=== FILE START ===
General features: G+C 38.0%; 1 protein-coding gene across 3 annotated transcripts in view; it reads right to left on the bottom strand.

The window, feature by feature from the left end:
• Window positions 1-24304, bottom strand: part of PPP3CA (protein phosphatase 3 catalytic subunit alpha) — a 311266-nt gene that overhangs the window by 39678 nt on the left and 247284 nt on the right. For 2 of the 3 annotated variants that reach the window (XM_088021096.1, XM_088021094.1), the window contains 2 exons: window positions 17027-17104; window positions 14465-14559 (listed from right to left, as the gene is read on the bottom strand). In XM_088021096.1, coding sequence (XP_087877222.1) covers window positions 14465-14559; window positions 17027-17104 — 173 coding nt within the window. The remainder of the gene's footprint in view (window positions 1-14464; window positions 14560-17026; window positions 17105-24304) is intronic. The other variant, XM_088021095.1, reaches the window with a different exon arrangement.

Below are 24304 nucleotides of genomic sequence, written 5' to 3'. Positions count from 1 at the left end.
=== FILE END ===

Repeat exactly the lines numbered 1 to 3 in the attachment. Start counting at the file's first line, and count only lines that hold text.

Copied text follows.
General features: G+C 38.0%; 1 protein-coding gene across 3 annotated transcripts in view; it reads right to left on the bottom strand.

The window, feature by feature from the left end:
• Window positions 1-24304, bottom strand: part of PPP3CA (protein phosphatase 3 catalytic subunit alpha) — a 311266-nt gene that overhangs the window by 39678 nt on the left and 247284 nt on the right. For 2 of the 3 annotated variants that reach the window (XM_088021096.1, XM_088021094.1), the window contains 2 exons: window positions 17027-17104; window positions 14465-14559 (listed from right to left, as the gene is read on the bottom strand). In XM_088021096.1, coding sequence (XP_087877222.1) covers window positions 14465-14559; window positions 17027-17104 — 173 coding nt within the window. The remainder of the gene's footprint in view (window positions 1-14464; window positions 14560-17026; window positions 17105-24304) is intronic. The other variant, XM_088021095.1, reaches the window with a different exon arrangement.